Thursday, June 08, 2017

Our template for home-grown social movements

It was fascinating to read The Slave's Cause: A History of Abolition by UConn historian Manisha Sinha during the same months when I was studying Black Reconstruction. There are similarities: both are monumental, weighty tomes, over 700 pages; both center black perspectives and the black actors in historical events who white-oriented histories have slighted; both recover and make available voluminous contemporary materials which enrich our reading of our collective past.

But Sinha's volume aims at a very different objective: DuBois presented and framed a snapshot of a pivotal, historically brief, moment. She is writing the sweeping story of the development of abolitionism as a century long (and beyond) social movement. So her grand volume is a record of shifting outlooks and actors, evolving innovations in tactics and strategies, controversies within the movement, some more meaningful than others, but all leading to grudging emancipation and formal citizenship for black men by 1873. It is in recovering these ups and downs, steps and missteps, that her history is most interesting because, as she concludes:

...For American radicals ever since, abolition has remained a model of activism, a template of a social movement.

I encountered literally dozens of new fact, tales, and events in that narrative, some small, some large, many familiar in structure if different in specifics from my own life in progressive social movements. Here I'll share some representative but brief samples of what I learned.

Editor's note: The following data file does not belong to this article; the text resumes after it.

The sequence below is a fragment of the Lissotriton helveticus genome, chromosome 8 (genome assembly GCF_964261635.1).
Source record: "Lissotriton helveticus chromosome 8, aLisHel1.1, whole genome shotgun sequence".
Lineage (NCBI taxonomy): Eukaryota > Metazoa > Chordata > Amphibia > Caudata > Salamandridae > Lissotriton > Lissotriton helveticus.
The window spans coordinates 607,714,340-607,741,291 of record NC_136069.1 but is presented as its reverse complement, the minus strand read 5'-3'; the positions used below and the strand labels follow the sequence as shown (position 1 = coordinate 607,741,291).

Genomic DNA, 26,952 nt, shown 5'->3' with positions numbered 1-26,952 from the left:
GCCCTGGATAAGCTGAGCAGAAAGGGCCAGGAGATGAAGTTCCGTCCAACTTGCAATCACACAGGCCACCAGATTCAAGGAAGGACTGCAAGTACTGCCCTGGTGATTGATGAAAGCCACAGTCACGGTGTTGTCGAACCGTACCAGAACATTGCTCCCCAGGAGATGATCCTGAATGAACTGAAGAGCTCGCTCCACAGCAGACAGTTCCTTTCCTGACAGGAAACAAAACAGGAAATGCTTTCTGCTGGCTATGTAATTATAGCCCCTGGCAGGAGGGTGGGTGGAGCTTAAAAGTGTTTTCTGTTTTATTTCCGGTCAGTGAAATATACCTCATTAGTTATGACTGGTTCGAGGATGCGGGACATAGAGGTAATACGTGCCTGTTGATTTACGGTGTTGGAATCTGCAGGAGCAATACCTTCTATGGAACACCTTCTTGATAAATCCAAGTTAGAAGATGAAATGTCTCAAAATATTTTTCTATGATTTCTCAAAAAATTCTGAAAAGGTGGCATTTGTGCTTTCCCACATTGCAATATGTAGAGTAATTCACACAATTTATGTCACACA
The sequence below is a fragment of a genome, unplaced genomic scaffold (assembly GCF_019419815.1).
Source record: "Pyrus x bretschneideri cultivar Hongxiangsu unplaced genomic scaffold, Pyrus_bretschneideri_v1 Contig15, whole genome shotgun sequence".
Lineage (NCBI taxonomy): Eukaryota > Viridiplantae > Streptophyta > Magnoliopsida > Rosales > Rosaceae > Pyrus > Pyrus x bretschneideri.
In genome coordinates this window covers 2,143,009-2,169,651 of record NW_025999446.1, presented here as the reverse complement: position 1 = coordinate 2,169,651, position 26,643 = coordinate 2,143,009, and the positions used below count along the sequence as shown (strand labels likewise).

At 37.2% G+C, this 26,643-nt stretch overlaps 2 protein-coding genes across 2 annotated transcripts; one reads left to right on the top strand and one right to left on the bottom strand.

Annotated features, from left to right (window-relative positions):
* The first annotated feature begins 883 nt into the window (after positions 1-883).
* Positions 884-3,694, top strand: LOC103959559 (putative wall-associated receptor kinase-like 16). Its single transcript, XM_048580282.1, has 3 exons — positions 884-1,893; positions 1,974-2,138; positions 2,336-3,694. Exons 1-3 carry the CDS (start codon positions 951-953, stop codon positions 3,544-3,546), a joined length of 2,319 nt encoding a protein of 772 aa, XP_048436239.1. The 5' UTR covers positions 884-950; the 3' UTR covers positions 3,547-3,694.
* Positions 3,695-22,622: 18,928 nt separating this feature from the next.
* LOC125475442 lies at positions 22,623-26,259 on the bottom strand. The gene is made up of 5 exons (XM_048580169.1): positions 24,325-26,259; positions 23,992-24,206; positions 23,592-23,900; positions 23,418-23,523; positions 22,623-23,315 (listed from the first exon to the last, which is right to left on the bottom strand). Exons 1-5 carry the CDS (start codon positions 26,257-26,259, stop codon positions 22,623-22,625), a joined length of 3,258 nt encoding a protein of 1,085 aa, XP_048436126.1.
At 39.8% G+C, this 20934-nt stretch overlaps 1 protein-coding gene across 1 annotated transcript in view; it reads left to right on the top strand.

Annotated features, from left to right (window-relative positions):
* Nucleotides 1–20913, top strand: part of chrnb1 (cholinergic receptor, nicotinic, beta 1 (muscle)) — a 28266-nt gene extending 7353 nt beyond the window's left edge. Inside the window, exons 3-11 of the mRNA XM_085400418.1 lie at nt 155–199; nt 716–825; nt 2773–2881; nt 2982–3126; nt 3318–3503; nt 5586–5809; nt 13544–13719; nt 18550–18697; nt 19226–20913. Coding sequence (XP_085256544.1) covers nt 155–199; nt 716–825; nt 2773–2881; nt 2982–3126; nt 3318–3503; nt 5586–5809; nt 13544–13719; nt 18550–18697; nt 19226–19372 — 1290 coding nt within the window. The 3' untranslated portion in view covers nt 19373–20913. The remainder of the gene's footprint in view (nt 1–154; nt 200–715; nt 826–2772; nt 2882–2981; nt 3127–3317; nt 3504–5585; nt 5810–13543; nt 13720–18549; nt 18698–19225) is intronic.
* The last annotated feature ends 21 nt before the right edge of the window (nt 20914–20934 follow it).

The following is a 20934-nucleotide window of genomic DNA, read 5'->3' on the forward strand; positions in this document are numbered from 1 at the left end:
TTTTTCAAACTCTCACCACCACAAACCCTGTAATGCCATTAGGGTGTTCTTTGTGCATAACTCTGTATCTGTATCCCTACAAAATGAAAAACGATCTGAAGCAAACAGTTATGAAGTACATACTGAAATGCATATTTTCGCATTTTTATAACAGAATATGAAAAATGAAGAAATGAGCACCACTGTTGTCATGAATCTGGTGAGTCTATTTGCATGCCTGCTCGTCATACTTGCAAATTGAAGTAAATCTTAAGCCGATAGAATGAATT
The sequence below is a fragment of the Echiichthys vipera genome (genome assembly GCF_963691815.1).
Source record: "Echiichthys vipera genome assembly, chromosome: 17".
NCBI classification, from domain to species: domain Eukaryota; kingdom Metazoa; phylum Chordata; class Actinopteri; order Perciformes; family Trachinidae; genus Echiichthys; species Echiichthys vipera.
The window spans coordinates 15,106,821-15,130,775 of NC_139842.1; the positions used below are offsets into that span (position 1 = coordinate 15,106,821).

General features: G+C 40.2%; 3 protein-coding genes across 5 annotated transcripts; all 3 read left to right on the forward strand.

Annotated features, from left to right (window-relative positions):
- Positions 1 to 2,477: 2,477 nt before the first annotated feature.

• The U.S. revolution set the stage for some progress toward freedom for blacks -- progress they started toward themselves.

    Enslaved African Americans helped initiate the first emancipation in the Atlantic world. In 1781, Bett, also known as Mumbet, and a fellow slave named Brom sued their master, Col. John Ashley, a prominent revolutionary soldier in western Massachusetts, for their freedom. ... In court Mumbet insisted on giving an abolitionist interpretation to the new state constitution. She had heard that it set all slaves free. ... Membet's freedom suit, along with that of another slave, Quok Walker, led to the judicial abolition slavery in Massachusetts.

  • But we cannot forget that the Founders' compromises also framed abolitionists' ongoing critique of the new Republic.

    If the revolution engendered black anti-slavery protest, it also made African Americans subject its premises to criticism. The New England freedom petitions [organized by free blacks] laid the foundation of black abolitionism and its preoccupation with exposing American republicanism. They did not simply appropriate revolutionary ideology, but critically engaged it to highlight their plight.